Excavations, focused on the area to the SW of the tower, revealed the foundations of a later (?17th century) rectilinear structure built over the remains of the collapsed SW end of the tower. This structure was c 7.5m wide and possibly as much as 15m long, although only the SE wall survived to any great extent. Most of the walls and the floor surface had been robbed and disturbed, but what appears to have been a fireplace was located at the NE end built into the foundations of the old tower. A possible passageway to the right of the fireplace led to an old latrine chute, incorporated within the tower wall, which appears to have been reused in this phase. This was subsequently blocked and a buttress incorporating a new latrine chute was constructed immediately outside.
To the W of this structure, stretches of walling, paving and the remains of a possible hearth indicate the presence of another structure, which may have been contemporary with the tower.
An assemblage of medieval and post-medieval pottery was recovered, along with large quantities of animal bone and shell. Notable artefacts recovered include a number of coins, a bronze belt buckle, and a lead token, possibly bearing the arms of the Agnew family.
A detailed report will be lodged with the NMRS.
Sponsor: Mr Christopher Nightingale.
D Alexander 1998.
NW 9933 6322 Between June and August 1998 the Centre for Field Archaeology (CFA) carried out a second season of archaeological excavation on the remains of Old Lochnaw Castle on the Isle of Lochnaw, near Stranraer, Dumfries and Galloway.
The excavation's objectives were to uncover the complete ground plan of the tower and remove rubble from along its SW side. Also it was hoped to investigate the wall underlying the drystone dyke and to locate the remains of any structures to the SW of the tower. This area was thought important to look at as it may contain remains of ancillary structures assiciated with the tower, also in order to assess it (at the request of Historic Scotland) as a possible alternative site for the construction of the replica 14th century tower. Other areas that were to be looked at include more detailed work on the historical records, metal detecting on the site and an underwater survey around the island in an attempt to locate any remains of an approach causeway.
The excavations focused on an area to the SW of the tower and revealed the foundations of a later (possibly 17th century) rectilinear structure built over the remains of the collapsed SW end of the tower. The structure was around 7.5 m wide and may have been 15m long, though only the SE wall survived to any great extent. Most of the walls and floor surface of this structure had been robbed and disturbed though what appears to be a fireplace was located at the NE end built in to the foundations of the old tower. A possible passage was found which led to an old latrine chute, incorporated within the tower wall which appears to have been reused in this phase. This chute was later blocked and a butress incorporating a new latrine chute was constructed immediately outside. To the W of this structure, evidence of walling, paving and a possible hearth indicate the presence of another structure aprroximately 5m by 5m in size. This may have been contemporary with the tower. An assemblage of medieval and post-medieval pottery was recovered along with large quantities of animal bone and shell. Notable artefacts recovered included a number of coins, a bronze belt buckle and a lead token which may bear the arms of the Agnew family.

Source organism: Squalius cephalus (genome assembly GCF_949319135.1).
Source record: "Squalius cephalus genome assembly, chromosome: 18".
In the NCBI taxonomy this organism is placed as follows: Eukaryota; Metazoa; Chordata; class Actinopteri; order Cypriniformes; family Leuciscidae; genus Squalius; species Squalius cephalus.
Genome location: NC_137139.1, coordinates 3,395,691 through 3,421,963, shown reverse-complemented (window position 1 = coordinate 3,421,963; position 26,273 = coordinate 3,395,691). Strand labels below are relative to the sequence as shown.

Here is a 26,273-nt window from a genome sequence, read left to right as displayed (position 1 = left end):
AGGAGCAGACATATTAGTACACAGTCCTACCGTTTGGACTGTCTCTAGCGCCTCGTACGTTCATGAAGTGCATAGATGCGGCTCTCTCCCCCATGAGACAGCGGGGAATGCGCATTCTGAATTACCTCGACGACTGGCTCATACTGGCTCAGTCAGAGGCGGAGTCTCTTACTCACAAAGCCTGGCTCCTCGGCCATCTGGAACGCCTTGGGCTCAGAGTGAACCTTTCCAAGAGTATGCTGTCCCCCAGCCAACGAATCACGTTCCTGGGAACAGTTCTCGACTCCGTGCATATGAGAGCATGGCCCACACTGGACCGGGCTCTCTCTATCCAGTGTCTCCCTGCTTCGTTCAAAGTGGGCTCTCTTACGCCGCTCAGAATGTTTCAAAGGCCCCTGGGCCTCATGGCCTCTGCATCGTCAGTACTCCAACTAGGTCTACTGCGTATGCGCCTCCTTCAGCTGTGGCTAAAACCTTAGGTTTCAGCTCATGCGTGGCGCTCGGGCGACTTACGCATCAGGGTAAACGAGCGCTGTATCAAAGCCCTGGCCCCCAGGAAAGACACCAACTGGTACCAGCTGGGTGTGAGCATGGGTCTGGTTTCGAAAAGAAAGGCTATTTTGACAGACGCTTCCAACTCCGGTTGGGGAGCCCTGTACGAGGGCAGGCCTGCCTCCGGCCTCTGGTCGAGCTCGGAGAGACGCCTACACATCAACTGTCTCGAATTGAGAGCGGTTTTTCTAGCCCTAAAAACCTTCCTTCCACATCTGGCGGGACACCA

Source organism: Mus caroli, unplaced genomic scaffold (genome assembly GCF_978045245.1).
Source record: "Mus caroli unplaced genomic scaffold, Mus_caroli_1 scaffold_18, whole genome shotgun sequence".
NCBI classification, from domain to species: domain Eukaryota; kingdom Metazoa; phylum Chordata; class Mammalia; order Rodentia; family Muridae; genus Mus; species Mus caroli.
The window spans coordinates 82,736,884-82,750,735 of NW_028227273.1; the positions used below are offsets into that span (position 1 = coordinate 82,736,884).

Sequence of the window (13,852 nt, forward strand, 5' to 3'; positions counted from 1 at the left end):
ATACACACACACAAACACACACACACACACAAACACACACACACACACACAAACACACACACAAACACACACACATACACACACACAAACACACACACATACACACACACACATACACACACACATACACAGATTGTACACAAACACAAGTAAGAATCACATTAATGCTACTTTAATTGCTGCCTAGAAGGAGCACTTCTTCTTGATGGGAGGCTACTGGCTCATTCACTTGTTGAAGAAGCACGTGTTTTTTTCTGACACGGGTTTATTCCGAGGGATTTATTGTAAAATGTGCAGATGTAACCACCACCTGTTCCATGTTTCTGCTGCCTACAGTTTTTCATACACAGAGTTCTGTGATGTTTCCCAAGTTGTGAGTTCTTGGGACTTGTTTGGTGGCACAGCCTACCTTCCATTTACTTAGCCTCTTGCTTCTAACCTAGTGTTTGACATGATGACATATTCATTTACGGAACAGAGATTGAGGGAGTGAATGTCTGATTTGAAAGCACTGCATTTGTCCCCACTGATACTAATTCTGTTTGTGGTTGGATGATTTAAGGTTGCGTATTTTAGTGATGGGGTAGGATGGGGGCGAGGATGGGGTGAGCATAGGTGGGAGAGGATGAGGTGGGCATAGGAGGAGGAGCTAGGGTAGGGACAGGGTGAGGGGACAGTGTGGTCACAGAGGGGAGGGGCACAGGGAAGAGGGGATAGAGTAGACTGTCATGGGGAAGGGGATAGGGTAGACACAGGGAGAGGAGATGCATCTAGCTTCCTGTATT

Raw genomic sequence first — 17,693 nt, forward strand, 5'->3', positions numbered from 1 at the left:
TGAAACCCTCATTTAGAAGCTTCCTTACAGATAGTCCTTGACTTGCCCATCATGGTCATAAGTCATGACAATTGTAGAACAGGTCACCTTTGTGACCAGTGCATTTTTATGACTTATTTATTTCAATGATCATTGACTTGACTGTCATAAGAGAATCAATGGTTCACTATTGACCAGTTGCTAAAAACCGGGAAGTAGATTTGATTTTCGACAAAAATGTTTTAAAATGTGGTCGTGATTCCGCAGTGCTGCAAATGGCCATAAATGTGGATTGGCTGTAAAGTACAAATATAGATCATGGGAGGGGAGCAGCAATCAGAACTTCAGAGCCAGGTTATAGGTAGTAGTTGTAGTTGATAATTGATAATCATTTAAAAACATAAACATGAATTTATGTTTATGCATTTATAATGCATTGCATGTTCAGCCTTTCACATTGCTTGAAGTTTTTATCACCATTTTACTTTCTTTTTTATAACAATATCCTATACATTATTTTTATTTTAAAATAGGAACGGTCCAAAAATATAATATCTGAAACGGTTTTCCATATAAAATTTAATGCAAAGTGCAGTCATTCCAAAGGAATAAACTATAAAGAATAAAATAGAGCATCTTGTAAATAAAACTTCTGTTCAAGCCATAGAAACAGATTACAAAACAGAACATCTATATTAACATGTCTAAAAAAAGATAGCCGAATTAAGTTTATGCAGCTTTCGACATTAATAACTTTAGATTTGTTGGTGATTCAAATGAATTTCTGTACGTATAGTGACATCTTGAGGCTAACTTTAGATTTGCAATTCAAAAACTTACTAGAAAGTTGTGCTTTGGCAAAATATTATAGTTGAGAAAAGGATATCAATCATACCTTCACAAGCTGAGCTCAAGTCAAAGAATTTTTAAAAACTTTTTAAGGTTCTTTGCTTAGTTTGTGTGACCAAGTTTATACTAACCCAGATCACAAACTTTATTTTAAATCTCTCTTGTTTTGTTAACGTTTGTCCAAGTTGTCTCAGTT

Although the historical documents relating to the island and the Agnews are limited, research has shown a complex tenurial arrangement related to the island which may have some bearing on the sequence of structures built there. The underwater survey indicated that nothing appears to have survived of a causeway out to the island.
A programme of post-excavation analysis will now be undertaken in order that a full interpretation of the remains, including determining the chronological relationships, function and environmnet of the site can be made. The following key areas still require further work, stratigraphic analysis, artefact analysis, environmental analysis and the synthesis of all the work.
Sponsor: Work commissioned by Christopher Nightingale
NMRS MS/726/151 (Centre for Field Archaeology, December 1998).